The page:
considering having street lights in
stalled at cach intersection and every
500 feet between intersections.
Town officials cxpcct two types
of lights to be put up on Ocean
Boulevard this week so residents
can dccidc which one they like.
On Monday, planning board
members Roger Williams, Jim Sha
for and Harold Steorts met to dis
cuss possible changes in the town's
outside light rules.
Commissioners had asked the
planning board last September to re
view the controversial regulations Tn
response to complaints from resi
Existing rules are intended to reg
ulate yard and security lights so they
don't bother neighbors and don't in
terfere with the vision of motorists.
However, some residents say they
arc too restrictive and don't allow
people enough freedom to protect
Committee members agreed
Monday that the current rules arc
too subjective to enforce. A light
that's considered a nuisance by one
person, they said, can be just fine
with somebody else.
They also agreed that the regula
tions need to be written using objec
tive standards that can be easily
measured and enforced.
"The problem is we've got to
have something a preponderance of
the people on this biach can live
with on a daily basis," Williams
said. "This is not going to work,
what's on the books now. We al
ready know that."
Town Manager Gary Parker said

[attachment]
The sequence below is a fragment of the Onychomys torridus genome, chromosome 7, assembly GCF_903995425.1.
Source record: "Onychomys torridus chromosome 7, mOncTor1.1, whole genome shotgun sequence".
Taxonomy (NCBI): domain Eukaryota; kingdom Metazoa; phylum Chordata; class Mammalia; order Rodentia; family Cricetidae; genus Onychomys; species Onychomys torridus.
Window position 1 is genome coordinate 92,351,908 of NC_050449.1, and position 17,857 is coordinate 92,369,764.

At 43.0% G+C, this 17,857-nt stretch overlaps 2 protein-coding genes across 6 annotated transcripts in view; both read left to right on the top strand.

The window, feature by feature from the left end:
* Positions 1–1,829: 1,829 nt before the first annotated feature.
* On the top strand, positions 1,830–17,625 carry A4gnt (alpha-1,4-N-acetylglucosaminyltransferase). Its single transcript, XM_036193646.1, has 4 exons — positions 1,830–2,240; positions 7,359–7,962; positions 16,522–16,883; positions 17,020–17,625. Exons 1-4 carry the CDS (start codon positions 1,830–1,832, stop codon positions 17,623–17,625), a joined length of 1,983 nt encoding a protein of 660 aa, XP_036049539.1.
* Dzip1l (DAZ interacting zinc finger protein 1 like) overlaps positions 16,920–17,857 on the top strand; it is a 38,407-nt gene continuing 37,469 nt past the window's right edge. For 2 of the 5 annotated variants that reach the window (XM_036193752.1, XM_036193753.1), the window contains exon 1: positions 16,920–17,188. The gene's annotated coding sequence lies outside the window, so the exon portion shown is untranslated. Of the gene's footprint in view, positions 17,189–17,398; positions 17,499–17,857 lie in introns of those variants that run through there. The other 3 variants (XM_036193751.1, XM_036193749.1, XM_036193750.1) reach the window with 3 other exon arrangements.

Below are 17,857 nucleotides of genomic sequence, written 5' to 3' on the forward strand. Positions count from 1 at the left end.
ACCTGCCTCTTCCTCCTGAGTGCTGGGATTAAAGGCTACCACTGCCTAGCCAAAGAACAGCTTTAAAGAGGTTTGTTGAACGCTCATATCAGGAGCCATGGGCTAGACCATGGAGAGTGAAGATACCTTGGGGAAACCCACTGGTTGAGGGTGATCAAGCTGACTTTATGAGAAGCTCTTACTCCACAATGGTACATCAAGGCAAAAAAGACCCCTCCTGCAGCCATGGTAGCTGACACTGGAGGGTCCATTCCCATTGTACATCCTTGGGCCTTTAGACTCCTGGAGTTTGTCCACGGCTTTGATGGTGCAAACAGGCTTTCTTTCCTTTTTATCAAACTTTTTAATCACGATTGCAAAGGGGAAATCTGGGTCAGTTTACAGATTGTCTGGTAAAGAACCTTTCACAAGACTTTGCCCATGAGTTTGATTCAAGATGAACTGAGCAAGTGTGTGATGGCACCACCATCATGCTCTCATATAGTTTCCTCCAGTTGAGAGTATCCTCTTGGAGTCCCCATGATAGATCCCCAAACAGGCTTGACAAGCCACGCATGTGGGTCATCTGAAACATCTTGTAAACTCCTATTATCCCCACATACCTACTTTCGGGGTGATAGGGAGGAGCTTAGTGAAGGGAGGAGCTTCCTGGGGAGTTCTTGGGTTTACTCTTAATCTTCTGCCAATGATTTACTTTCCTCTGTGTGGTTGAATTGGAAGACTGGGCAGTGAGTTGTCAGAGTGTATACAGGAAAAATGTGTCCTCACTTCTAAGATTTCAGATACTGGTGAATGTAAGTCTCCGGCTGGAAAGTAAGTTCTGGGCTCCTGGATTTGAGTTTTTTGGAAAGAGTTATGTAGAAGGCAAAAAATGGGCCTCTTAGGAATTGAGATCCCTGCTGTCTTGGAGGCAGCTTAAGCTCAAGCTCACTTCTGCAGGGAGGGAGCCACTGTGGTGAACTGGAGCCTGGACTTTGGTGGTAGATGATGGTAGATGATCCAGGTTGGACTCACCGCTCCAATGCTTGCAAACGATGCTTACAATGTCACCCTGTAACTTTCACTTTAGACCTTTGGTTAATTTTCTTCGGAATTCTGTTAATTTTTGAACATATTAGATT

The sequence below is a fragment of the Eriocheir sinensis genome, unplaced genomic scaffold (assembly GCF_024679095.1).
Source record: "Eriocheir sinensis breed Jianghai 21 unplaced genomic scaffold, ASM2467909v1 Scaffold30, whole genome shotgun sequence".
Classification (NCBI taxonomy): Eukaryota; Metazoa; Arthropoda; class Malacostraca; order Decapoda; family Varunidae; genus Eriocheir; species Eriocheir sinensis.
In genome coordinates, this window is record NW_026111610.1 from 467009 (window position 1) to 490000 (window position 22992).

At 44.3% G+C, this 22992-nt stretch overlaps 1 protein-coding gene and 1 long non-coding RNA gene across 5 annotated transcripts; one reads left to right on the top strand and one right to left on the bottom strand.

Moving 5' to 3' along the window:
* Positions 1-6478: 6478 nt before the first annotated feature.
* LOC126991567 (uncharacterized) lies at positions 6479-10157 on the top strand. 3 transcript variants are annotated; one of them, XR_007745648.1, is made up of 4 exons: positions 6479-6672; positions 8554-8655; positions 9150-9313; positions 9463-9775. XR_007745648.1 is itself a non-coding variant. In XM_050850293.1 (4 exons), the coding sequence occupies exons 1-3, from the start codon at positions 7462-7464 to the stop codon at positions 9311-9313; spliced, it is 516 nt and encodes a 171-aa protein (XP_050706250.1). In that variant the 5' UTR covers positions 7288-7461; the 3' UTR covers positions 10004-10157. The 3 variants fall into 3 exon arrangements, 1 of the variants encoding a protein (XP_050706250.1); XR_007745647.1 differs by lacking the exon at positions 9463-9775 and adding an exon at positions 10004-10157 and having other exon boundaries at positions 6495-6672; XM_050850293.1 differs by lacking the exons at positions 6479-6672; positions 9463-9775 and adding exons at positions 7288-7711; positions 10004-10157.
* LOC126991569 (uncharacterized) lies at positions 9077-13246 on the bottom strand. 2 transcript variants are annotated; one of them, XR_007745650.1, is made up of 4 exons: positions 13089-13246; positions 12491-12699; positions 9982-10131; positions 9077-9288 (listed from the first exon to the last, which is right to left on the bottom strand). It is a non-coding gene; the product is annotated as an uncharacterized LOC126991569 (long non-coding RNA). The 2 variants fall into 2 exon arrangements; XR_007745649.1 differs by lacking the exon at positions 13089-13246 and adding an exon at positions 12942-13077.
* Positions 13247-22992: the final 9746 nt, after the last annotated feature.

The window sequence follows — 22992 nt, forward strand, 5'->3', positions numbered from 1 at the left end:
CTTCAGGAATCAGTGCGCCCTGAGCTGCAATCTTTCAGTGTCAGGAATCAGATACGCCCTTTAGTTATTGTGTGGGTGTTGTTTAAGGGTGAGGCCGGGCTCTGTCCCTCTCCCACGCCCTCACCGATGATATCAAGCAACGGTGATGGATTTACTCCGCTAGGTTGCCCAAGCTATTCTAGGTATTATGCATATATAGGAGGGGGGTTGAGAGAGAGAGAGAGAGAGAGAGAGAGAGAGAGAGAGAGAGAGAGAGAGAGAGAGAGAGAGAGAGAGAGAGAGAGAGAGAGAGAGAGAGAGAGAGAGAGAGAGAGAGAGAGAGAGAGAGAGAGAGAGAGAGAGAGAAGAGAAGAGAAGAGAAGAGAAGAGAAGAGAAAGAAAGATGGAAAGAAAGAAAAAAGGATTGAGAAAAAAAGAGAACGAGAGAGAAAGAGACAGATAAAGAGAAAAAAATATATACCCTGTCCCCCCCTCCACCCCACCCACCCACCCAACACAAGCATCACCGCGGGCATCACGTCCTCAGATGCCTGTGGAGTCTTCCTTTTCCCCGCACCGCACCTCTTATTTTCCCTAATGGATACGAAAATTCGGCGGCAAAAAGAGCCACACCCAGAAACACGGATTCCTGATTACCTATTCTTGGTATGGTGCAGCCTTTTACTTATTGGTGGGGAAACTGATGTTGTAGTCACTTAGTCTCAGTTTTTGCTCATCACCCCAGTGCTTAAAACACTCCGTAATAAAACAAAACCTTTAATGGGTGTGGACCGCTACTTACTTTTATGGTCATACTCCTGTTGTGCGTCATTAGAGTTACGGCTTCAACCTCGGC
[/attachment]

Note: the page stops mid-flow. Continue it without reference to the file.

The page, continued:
he thinks the rules should be thrown
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Resort Plaza Shoppina Center
Hwy. 17 South Business, Shallotte, NC
out He doesn't think the town
should gel involved in squabbles be
"I have a big problem trying to do
this at all," he said. "Leave it to the
private individuals to handle those
Parker said it's difficult to write
an ordinance using objective and
measurable standards that would
stand up in court.
The manager said the N.C.
League of Municipalities hasn't
been able to help the town. "Not on
ly do they not have a model ordi
nance, they don't have any ordi
nances from any cities in the state."
Committee members did have an
outside lighting ordinance from
Tucson. Ariz., to review. But it was
written to keep city lights from in
terfering with astronomers at nearby
Parker said he would take the
town to court if he was forced to re
.?.v.v u iigiii niMi aiIV7UICI lUMUCNl
could keep the same light if his
neighbor didn't complain.
The town is still involved in a
lawsuit over a security light that a
Brunswick Avenue homeowner had
refused to remove from a utility pole.
Resident Jim Lowell, who at one
point Monday night recommended a
moratorium on new yard lights,
agreed with the town manager.
"People got along for a long peri
od of time without a lighting ordi
nance," he said. "People arc really
upught about this thing."
Crawford Hart, a member of the
board of adjustment, said the town
can control lights if it includes al
lowable light meter readings in the
Han said die uiwii needs to regu
late the amount of light because peo
ple enjoy looking at the stars when
they visit the beach. If there's too
much light pollution, he said they
won't come back.